Entering the main hall of the converted factory through a small entry building, you immediately encounter a vast expanse of space, with converted exhibition rooms that run for metres on end. The space and light that abounds is at once beguiling and engaging for the spectator. Designed by artist Robert Irwin in collaboration with the design firm OpenOffice, the main exhibition rooms are filled with natural light streaming in from the industrial saw tooth windows that shape the ceiling. This intelligent use of the existing structure of the building not only provides the space with lovely lived-in industrial details but also pays homage to the building’s blue collar past.

Housing Dia’s permanent collection along with a series of seasonal exhibitions, there is almost a sense of reverence when the spectator views some of the work on the walls. With specific galleries featuring works by Joseph Beuys, Sol Le Witt and Dan Flavin,

Richard Serra’s monumental metallic sculptures which envelope the space in a swirl of power and materiality were a highlight. Encountering these structures on a massive scale with their play of angles & height made our presence in the room feel decidedly miniscule. Combined with Sol Le Witt’s pencil wall studies of geometry and shapes, Dia:Beacon is a beautifully serene visual and spatial experience that is a must see for any visitor to New York.

Dia:Beacon
Address: 3 Beekman Street, Beacon, NY 12508
Opening Hours: 11:00–16:00 (April–October till 18:00)
Closed on Tuesday and Wednesday (Thursdays in January, February, and March)
Tel: +1 845 440 0100
http://www.diaart.org

Copyright Leon Goh & SHIFT 2012

 

Up There Store

Melbourne has long yearned for a menswear store that successfully curates a selection of product that focuses on provenance that can easily form part of your everyday. Due to an embedded post war European influence, Melbourne’s menswear approach has generally focused on tailoring, muted and dark tones and subtle fabrics. Up There store – opened in 2010 by the collective of Brendan Mitchell, James Barrett and Jason Paparoulas – eschews this tradition, instead embarking on a search for a new kind of masculine identity that combines a sense of playfulness, a nod to the outdoors with inherent design detail.

Situated on the first floor of a beautiful low rise building on Mckillop St Melbourne, Up There has transformed a small largely disused space into a premium menswear showroom. Utilising the lovely natural light afforded to the space by the industrial full height windows, the collective have curated labels like Sunny Sports, Norse Projects, Yuketen and Note to Self to fill their garment racks. Recently also picking up Japanese label The Superior Labor – who produce high quality cotton and denim wears in Okayama Japan – it is evident that the inherent quality of a garment is celebrated at this store.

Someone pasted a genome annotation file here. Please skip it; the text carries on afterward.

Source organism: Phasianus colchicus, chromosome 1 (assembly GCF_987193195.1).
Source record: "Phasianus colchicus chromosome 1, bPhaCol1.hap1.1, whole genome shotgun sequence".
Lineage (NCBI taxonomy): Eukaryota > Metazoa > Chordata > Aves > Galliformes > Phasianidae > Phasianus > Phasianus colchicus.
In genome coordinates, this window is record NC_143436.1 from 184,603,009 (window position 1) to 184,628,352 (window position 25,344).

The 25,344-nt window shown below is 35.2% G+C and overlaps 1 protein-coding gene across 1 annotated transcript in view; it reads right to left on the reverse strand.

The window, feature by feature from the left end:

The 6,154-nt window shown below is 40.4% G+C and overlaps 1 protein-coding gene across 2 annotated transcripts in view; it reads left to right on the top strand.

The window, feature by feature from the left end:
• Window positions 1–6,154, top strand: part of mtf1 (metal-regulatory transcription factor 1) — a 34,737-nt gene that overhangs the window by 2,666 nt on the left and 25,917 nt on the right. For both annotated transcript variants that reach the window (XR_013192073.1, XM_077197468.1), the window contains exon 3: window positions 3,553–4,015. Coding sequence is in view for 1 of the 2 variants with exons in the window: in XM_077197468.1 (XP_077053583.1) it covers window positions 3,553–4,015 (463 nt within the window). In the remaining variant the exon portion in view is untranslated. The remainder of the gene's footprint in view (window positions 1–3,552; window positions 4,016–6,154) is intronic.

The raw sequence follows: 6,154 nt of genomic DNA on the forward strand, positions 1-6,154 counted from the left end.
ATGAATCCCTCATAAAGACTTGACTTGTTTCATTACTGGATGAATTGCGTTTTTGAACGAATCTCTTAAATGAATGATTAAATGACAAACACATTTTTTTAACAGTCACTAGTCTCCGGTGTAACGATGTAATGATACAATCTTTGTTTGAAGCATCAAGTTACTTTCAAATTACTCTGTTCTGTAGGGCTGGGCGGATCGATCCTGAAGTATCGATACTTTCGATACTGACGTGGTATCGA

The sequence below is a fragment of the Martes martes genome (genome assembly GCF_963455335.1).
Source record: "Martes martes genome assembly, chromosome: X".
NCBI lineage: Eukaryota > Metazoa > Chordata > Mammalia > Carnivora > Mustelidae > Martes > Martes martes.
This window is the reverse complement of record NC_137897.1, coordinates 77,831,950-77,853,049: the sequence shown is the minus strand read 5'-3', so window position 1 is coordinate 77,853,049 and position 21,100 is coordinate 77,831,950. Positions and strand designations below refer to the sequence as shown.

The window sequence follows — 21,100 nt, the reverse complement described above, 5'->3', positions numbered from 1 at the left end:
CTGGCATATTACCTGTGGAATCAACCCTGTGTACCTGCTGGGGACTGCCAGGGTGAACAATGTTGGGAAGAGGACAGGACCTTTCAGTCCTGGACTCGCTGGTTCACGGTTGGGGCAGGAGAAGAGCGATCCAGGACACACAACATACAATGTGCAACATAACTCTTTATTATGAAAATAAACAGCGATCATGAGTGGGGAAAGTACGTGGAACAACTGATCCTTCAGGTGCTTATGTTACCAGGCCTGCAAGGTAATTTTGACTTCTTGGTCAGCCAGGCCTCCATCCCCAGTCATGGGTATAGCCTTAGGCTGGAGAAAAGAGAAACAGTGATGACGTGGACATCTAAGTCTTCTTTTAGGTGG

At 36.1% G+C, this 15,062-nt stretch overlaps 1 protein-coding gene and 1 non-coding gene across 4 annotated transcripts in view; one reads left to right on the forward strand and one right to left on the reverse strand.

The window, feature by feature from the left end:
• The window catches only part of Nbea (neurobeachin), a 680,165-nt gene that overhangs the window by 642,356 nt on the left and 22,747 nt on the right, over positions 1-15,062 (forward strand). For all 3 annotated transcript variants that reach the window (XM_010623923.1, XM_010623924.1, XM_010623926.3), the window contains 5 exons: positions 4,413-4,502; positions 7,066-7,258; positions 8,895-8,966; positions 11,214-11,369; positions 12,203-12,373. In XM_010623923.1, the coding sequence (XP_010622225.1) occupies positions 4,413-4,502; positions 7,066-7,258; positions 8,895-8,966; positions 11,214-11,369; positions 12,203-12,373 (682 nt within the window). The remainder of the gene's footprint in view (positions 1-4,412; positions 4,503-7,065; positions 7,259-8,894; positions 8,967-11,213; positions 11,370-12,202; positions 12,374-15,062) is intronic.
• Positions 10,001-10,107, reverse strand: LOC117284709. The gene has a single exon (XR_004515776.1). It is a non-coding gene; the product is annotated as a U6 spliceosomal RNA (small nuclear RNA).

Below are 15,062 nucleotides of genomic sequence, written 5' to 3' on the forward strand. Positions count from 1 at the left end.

Extending this fastidiousness to the other products that are ranged, Up There are also one of the few retailers to stock Inventory Magazine and accessories from Bedwin. Likewise, the footwear on the display tables also juxtaposes the contemporary with the classic with limited edition Adidas and New Balance sneakers sitting side by side with a select range of Clarks Originals. It’s a store that deserves some recognition purely for its unbending search for something new.

Copyright Leon Goh and SHIFT 2012

CIBI

Situated in a back street in Collingwood Melbourne, CIBI breaks down established boundaries between food, retail and creative space. Opened in 2008 by husband and wife team Zenta and Megumi Tanaka, CIBI is one part select store and one part café. A deftly curated selection of design classics like cutlery and cookware by Sori Yanagi, Hakusan porcelain and contemporary collaborations such as the SIWA range of paper products designed by Naoto Fukusawa sit beside a café that focuses on providing locals much needed sustenance.

Zenta Tanaka – with his background in architecture and design – has designed a café and store that successfully articulates the kind of lived in, industrial and eclectic design aesthetic that references the tenets of the slow architectural movement. Reclaimed materials, industrial elements like steel and formwork blocks are littered throughout the space. Subtle details abound, marimekko prints linger amongst found vintage furniture and a vintage Apple Mac is used as a doorstop. Display tables are created out of asymmetric trestles designed by Zenta himself and timber that was sourced from disused timber yards.